* Suicide Is Not Funny, NAMI Can Help

World Suicide Prevention Day

In 1984, I started college at the Massachusetts Institute of Technology (MIT) in Cambridge, Massachusetts. Four year later, in 1988, I graduated from MIT. During those four years, four students committed suicide, which is four too many. This is also one of the reasons that I have never given any money to MIT, as I do not believe that MIT has made any progress with this problem. (Google MIT student suicides.)

Fast forward 30 years to the Boston suburbs. The rate of suicides – by minors – in Acton, Massachusetts, is even higher than the MIT suicide rate! (Google Acton student suicides.) I don’t know if Acton-Boxborough Regional High School (ABRHS) considers itself the “MIT of high schools,” but if it does, then that is not necessarily a good thing. The various media outlets and organizations that rank the “best” high schools should also consider suicide rates in the equation.

And on a personal note, I have family members, across multiple generations, who have struggled with mental illness, including thoughts of self-harm.

What, on earth, is going on?

Today is World Suicide Prevention Day. What can we, as community and family members, do to help those in crisis?

As a first order of business, we can START doing things that are helpful, like blogging (as at least one ABRHS alum has been doing since 2016), sharing, and assembling.

NAMI, the National Alliance on Mental Illness, can help (https://www.nami.org/). NAMI family support groups are particularly helpful for those supporting a family member:

“NAMI Family Support Group is a peer-led support group for family members, caregivers and loved ones of individuals living with mental illness. Gain insight from the challenges and successes of others facing similar circumstances.”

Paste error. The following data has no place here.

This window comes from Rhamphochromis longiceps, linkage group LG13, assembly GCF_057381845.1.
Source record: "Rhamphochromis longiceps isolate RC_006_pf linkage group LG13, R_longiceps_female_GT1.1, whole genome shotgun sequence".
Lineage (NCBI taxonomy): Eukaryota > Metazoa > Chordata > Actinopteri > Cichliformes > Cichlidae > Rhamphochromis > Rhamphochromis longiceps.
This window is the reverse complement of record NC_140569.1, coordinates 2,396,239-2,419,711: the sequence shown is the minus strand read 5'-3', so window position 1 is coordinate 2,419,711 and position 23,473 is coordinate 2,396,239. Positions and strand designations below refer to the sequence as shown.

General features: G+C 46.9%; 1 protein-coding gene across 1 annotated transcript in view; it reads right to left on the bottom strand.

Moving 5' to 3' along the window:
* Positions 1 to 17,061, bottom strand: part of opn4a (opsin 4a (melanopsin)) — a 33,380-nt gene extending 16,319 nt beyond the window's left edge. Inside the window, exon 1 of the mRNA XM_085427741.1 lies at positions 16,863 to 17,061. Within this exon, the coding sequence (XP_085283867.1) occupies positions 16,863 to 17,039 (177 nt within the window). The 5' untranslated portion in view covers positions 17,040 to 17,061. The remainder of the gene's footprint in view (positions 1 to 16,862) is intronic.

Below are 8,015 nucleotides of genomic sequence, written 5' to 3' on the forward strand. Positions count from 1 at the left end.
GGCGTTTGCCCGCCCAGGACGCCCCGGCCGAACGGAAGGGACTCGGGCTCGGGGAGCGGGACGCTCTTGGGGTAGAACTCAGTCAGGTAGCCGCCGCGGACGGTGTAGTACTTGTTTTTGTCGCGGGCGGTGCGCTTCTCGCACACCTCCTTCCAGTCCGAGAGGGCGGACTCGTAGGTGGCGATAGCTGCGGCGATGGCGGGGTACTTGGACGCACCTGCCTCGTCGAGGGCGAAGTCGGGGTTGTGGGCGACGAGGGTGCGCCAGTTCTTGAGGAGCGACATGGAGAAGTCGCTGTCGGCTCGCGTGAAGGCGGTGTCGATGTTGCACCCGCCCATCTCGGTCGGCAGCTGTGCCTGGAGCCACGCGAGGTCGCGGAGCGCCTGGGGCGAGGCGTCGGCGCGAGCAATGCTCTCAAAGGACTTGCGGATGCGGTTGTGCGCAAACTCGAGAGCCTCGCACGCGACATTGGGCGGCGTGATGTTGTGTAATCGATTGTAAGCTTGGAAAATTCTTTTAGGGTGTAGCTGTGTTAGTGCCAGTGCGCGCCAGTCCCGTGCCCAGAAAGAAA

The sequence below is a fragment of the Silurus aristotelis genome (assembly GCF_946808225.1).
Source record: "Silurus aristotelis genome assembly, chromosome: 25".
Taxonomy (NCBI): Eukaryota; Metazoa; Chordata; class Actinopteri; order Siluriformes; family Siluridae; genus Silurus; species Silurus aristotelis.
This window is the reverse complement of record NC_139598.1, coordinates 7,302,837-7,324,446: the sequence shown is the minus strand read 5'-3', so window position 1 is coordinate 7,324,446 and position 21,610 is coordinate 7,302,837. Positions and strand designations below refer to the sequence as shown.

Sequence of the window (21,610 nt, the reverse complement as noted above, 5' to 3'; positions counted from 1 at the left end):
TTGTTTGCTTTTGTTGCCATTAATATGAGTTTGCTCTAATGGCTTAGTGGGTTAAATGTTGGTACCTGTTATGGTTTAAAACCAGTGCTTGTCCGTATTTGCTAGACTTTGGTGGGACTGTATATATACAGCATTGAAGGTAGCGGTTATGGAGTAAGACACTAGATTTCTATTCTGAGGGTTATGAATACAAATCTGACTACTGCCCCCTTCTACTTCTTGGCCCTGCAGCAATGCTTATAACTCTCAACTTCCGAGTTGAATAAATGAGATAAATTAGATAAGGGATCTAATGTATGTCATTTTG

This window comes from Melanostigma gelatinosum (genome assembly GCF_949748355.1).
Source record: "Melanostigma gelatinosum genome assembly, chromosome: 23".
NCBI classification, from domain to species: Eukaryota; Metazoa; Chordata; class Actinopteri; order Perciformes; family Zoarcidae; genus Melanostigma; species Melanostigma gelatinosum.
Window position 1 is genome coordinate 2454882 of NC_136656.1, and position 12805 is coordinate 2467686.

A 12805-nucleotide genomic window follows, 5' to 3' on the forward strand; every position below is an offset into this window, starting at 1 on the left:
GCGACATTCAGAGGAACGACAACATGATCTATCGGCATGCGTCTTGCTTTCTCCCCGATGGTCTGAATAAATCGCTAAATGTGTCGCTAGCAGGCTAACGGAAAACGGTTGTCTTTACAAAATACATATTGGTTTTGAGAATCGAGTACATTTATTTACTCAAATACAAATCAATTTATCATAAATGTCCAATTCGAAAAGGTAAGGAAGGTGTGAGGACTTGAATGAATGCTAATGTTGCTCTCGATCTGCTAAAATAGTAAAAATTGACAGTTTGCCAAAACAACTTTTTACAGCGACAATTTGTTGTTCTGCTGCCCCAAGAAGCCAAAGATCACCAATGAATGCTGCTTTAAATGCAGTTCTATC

But doing things that are helpful is not enough. We must also STOP doing things that are hurtful. And this includes joking about suicide.

In 2017, Netflix launched a series called “13 Reasons Why” that both glorifies suicide and profits from the current suicide crisis. Can you imagine the pitch meeting for this series? “Hey, let’s create a show about suicide, one that offers no real hope or counseling, and then we can sell more Netflix subscriptions!” Suicide TV for profit, lovely. No wonder the series has been called irresponsible and triggering by professionals.

Media outlets specializing in humor cannot resist the urge to joke about mental health. Consider this headline from satire publication “The Onion” and these two cartoons (from an artist I otherwise have great respect for):

* Super 8 Offering Writers Residency For Anyone Working On Suicide Note (2018-04-17)

Psychiatrist to stock-trading patient: Buying low and selling high doesn't make you bipolar.

Businessman to suicidal jumper on the ledge of a building: Can I assume by the parachute that this is merely a cry for attention?

Suicide is not funny. Profiting from and joking about suicide are only making the situation worse.

If you or someone you love is struggling with thoughts of self-harm, then please contact NAMI or some other organization for help. Do it today. If we all start doing things that are helpful – and stop doing things that are hurtful – then we have a chance to beat suicide.

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One Reply to “* Suicide Is Not Funny, NAMI Can Help”

  1. From Erica Taylor’s blog about the rash of ABRHS suicides. This excerpt has been widely quoted:

    * The Illusion of Community (2016-09-22)
    “I’d like to backtrack to those people who are posting about how beautiful of a community Acton is and how it shaped us into who we are and how we should all be so thankful to live in a place that is so warm and welcoming. I will say this: you’re right about one thing. It did shape us into who we are. Unfortunately for a lot of us, instead of shaping us into college-level sports playing superstars it shaped us into suicidal balls of self-hatred who turn to drugs or other forms of self-destruction to cope with how we didn’t turn out as great as the rest of you. Because that is what Acton does to you. It drills into your head that if you’re not academically inclined or some kind of jock, you’re not as important. You’re not as good. You’re not as worthy.”

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